But if Yahoo Sports does shift towards subscription content, some of that video content might be something that winds up there. That’s an approach Sports Illustrated is trying with SI TV. (It’s notable that Yahoo Finance has also been doing regular video shows and hosting premium conferences, both areas that could be further featured with this move.) And while that NFL streaming is currently free, most other ways to watch the NFL involve payment in one way or another; it’s certainly possible that the NFL content moves to a premium sports option if Yahoo launches one. A premium sports option might also increase the case for Yahoo to buy other sports streaming rights and put them there.

It’s also possible that this shift is only seen at Yahoo Finance, though. Business news is generally seen as one of the easier areas to charge a subscription fee, often with a harder (no free articles a month, or only a few) paywall than general news. Several reasons contribute to that; one is that business news isn’t read as much by a wide audience as general news (so it’s harder to make it work on an ad-supported basis), while another is that there are less outlets covering business news in-depth (so you’re less likely to find a particular story elsewhere for free), and a third is that it’s often businesses instead of individuals paying for subscriptions (and that they’re often willing to pay if there’s actionable information they can get from the news).

Outlets like Bloomberg and The Wall Street Journal have done very well with a subscriber model focused on business news, and even wider publications like Canada’s The Globe And Mail have often segmented their business/stocks coverage (Report on Business and Globe Investor, in that particular case) and applied a harder paywall to it. And on the sports side, business-focused publications like Sports Business Journal have found success with a subscriber model. It’s notable that Yahoo Finance sometimes delves into those waters, too, and that senior writer Daniel Roberts in particular has broken some big sports media stories (such as the Chat Sports/The Cauldron/SI drama back in 2017). So there could be some stuff of interest to sports fans in this subscription service, even if all of Yahoo Sports doesn’t wind up there. (And the Yahoo Finance Premium name seems to indicate that this may see some particular content paywalled but some still offered for free; something like that could happen with a sports move, too, allowing them to still target high audiences with free content and get subscriber fees for particularly-notable content.)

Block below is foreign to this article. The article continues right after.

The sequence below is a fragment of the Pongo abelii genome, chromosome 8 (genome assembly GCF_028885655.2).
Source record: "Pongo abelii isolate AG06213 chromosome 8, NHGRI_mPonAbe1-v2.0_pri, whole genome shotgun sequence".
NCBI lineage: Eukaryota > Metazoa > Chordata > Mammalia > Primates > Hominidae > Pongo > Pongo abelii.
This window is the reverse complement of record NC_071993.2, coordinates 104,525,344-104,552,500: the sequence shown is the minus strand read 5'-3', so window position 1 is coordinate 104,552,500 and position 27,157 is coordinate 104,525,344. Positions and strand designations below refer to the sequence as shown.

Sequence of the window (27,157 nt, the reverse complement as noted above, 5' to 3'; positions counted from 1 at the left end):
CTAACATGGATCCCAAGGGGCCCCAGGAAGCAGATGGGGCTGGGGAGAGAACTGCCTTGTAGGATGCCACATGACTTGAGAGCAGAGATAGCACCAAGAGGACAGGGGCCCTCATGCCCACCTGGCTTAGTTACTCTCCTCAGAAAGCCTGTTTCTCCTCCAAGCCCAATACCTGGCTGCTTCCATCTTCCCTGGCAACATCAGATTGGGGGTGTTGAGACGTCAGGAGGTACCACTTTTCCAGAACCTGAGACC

In any case, it’s certainly interesting to see Yahoo Finance launching a subscription service. And it sounds like there may be more moves on that front ahead for that company, as Verizon Media Group CEO K. Guru Gowrappan told Fischer “The launch of Yahoo Finance Premium is one example of the membership opportunities ahead for us as we focus on creating services that provide value to our consumers and advertisers, including subscription, transactions and commerce that are uniquely authentic to each brand.” We’ll see how this launch goes, and if sports indeed proves to be one of those “membership opportunities” they explore down the road.

[Axios]

 

 

About Andrew Bucholtz

Andrew Bucholtz is a staff writer for Awful Announcing.